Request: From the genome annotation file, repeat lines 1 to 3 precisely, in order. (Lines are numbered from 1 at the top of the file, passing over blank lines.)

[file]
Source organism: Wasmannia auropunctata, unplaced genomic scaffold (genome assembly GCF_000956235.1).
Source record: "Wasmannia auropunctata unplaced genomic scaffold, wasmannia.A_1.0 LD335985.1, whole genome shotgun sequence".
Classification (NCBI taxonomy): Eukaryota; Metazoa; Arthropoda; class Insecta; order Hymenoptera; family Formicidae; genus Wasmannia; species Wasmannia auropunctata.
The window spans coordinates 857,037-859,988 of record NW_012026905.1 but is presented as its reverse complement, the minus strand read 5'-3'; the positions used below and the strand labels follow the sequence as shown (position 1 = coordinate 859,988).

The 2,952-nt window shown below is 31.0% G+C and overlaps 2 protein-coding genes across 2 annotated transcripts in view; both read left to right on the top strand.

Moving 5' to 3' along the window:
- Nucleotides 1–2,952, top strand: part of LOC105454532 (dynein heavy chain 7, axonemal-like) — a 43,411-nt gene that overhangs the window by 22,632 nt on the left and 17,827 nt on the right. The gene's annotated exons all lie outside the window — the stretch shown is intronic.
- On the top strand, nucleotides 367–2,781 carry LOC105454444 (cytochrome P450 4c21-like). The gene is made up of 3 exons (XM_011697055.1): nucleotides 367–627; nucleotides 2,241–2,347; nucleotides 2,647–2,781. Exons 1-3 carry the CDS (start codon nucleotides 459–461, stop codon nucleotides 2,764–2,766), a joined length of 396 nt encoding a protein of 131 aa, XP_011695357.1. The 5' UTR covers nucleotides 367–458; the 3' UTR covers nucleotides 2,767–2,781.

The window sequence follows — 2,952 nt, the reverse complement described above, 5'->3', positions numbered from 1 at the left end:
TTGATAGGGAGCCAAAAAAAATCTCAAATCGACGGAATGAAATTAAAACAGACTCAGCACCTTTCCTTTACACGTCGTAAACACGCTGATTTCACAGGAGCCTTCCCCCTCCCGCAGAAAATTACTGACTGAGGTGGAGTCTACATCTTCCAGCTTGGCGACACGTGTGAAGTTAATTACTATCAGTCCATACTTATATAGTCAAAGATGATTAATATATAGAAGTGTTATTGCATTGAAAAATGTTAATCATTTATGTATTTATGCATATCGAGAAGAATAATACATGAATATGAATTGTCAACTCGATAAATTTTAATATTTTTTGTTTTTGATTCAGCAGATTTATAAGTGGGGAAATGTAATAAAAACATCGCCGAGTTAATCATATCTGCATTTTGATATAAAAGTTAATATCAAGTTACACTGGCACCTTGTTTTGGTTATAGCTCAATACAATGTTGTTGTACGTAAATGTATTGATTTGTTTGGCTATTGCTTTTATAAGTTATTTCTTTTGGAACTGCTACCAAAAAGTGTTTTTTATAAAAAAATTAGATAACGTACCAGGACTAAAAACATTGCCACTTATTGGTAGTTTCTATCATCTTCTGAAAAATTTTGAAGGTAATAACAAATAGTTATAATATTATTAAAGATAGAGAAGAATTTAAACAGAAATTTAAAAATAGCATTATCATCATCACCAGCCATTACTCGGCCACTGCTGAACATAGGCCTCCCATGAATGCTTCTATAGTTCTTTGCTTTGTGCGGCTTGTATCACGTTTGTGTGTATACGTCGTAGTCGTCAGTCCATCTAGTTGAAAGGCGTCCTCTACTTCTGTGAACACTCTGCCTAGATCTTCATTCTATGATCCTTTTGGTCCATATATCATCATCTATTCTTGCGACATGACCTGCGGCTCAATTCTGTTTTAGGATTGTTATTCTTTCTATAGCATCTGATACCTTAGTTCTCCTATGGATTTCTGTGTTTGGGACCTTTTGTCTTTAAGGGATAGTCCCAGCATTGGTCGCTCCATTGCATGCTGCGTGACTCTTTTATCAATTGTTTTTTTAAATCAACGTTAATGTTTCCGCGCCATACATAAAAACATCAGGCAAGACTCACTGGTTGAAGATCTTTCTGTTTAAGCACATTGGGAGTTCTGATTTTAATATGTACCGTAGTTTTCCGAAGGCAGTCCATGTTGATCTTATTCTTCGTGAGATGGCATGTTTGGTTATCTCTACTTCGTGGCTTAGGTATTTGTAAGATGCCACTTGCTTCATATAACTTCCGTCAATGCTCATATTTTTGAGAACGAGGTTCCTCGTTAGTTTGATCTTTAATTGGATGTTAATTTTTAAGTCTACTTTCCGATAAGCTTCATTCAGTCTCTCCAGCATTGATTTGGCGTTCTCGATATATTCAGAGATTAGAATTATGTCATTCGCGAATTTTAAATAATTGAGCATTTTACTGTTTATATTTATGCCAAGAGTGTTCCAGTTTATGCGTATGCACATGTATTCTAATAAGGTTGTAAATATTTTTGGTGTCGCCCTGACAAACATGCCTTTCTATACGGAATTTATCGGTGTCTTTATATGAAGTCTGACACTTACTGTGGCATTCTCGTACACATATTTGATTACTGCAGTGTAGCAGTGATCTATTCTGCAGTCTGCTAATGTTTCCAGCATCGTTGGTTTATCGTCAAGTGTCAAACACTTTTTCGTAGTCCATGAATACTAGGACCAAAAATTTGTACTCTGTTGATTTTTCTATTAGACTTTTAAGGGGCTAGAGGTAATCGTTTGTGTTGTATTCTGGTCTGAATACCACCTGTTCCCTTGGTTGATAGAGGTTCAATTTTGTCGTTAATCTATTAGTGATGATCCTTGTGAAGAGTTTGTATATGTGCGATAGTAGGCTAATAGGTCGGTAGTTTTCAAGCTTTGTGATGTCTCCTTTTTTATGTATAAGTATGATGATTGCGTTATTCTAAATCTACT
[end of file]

Source organism: Wasmannia auropunctata, unplaced genomic scaffold (genome assembly GCF_000956235.1).
Source record: "Wasmannia auropunctata unplaced genomic scaffold, wasmannia.A_1.0 LD335985.1, whole genome shotgun sequence".
Classification (NCBI taxonomy): Eukaryota; Metazoa; Arthropoda; class Insecta; order Hymenoptera; family Formicidae; genus Wasmannia; species Wasmannia auropunctata.